The point is that the arcs should not seem unrelated by the time they are resolved – the second half brings the events of the funnel to a satisfying conclusion. The best 1st level finales will make the players rethink what they learned in the 0-level funnel by casting that location and those events in a new light.
No More Generic Orcs!
The Goodman Games “No more generic orcs” concept also means “No more generic campaign milieus” – you will have to work to create a vibrant DCC RPG setting. Your world will contain gods, patrons, spells, and monsters that are unique. It is better to start with the first adventure.
The unknown works better within the context of the known. This is true in much of the Appendix N literature, as well as in role-playing games. You might create unique orc analogues, and the humanoids in the next valley over might be unique, but you would be wise to develop a stable of recurrent creatures as well.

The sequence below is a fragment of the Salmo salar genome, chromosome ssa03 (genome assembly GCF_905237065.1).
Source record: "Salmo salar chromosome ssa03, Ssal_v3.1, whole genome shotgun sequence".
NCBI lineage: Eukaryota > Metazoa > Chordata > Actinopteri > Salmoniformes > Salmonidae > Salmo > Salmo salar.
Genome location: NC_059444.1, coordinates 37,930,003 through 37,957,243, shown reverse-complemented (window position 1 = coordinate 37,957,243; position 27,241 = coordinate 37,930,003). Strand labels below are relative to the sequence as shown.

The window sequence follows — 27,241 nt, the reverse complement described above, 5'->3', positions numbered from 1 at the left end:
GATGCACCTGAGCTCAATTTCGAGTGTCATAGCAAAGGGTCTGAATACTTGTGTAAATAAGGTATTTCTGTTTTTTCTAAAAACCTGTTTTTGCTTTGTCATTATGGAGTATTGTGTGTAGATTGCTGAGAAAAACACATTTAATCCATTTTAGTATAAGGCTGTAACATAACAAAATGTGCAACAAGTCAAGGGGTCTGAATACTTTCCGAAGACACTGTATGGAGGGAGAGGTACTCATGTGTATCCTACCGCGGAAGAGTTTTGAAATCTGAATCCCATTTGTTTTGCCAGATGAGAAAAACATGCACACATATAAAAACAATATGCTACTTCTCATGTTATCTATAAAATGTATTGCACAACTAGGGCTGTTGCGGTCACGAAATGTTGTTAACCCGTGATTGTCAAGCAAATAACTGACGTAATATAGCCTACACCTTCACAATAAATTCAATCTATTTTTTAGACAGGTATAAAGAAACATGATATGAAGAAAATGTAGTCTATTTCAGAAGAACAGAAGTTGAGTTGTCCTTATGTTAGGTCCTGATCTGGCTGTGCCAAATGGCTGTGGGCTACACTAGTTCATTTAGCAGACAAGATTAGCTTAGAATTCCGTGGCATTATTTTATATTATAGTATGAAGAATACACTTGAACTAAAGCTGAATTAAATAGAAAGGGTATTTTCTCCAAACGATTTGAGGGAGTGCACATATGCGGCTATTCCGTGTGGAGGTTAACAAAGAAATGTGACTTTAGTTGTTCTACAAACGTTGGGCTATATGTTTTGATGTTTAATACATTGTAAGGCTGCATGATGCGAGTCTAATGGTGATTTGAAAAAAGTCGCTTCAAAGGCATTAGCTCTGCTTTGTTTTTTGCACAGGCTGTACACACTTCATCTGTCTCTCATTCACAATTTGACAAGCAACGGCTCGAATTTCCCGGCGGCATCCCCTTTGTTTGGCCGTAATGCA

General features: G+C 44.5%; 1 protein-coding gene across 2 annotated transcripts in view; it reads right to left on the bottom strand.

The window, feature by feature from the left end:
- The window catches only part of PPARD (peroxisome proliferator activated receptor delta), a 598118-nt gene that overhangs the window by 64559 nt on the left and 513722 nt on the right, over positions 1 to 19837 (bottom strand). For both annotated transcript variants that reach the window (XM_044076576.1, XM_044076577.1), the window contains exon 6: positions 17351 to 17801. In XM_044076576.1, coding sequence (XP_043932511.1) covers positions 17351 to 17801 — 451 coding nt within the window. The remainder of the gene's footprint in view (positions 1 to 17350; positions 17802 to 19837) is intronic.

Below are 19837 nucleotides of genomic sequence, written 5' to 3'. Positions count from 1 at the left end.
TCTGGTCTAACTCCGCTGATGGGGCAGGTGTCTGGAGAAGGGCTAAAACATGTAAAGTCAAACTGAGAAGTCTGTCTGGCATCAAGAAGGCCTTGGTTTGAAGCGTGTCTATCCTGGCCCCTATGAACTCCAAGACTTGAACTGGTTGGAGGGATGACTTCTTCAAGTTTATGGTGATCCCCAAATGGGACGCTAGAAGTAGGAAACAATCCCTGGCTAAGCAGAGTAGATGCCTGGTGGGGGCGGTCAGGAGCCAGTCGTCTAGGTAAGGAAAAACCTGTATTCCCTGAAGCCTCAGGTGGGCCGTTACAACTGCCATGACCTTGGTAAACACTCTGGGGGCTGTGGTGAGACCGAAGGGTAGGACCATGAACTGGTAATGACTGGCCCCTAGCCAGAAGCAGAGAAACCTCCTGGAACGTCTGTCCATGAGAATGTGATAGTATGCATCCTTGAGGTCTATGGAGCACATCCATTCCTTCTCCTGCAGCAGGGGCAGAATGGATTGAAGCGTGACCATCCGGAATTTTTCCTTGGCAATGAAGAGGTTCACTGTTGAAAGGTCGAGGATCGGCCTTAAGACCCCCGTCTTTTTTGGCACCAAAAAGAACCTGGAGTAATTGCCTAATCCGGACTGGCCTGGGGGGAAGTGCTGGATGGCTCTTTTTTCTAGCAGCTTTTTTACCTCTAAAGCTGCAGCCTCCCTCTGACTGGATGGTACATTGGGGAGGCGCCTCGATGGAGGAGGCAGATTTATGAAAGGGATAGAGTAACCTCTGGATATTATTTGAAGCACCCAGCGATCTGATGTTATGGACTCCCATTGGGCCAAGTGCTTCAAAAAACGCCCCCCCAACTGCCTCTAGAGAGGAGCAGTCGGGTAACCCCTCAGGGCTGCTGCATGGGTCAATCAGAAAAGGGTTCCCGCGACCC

Consider again the way the goblins, wolves, and eagles are used in The Hobbit. They are not simply “throw away” creatures that appear in one chapter so that the creatures in the next chapter may be unique. And all appear again in The Lord of the Rings. Each of these volumes also has unique creatures which are encountered only in specific locations.
A persistent world needs persistent creatures; and Appendix N worlds also needs unique creatures. The best of all possible worlds has both. Horses, dogs, wolves, chickens, and pigs are certainly ubiquitous. That Conan encounters lions in The Tower of the Elephant should not imply that there are no lions elsewhere in the world – quite the opposite, actually – but encountering Yag within the Tower should remain a unique occurrence.
New creatures allow for surprise, fear, and wonder. Known creatures give a world depth, and allow choices to be made within a familiar context. The discerning Judge will have to learn where to draw the line between the two.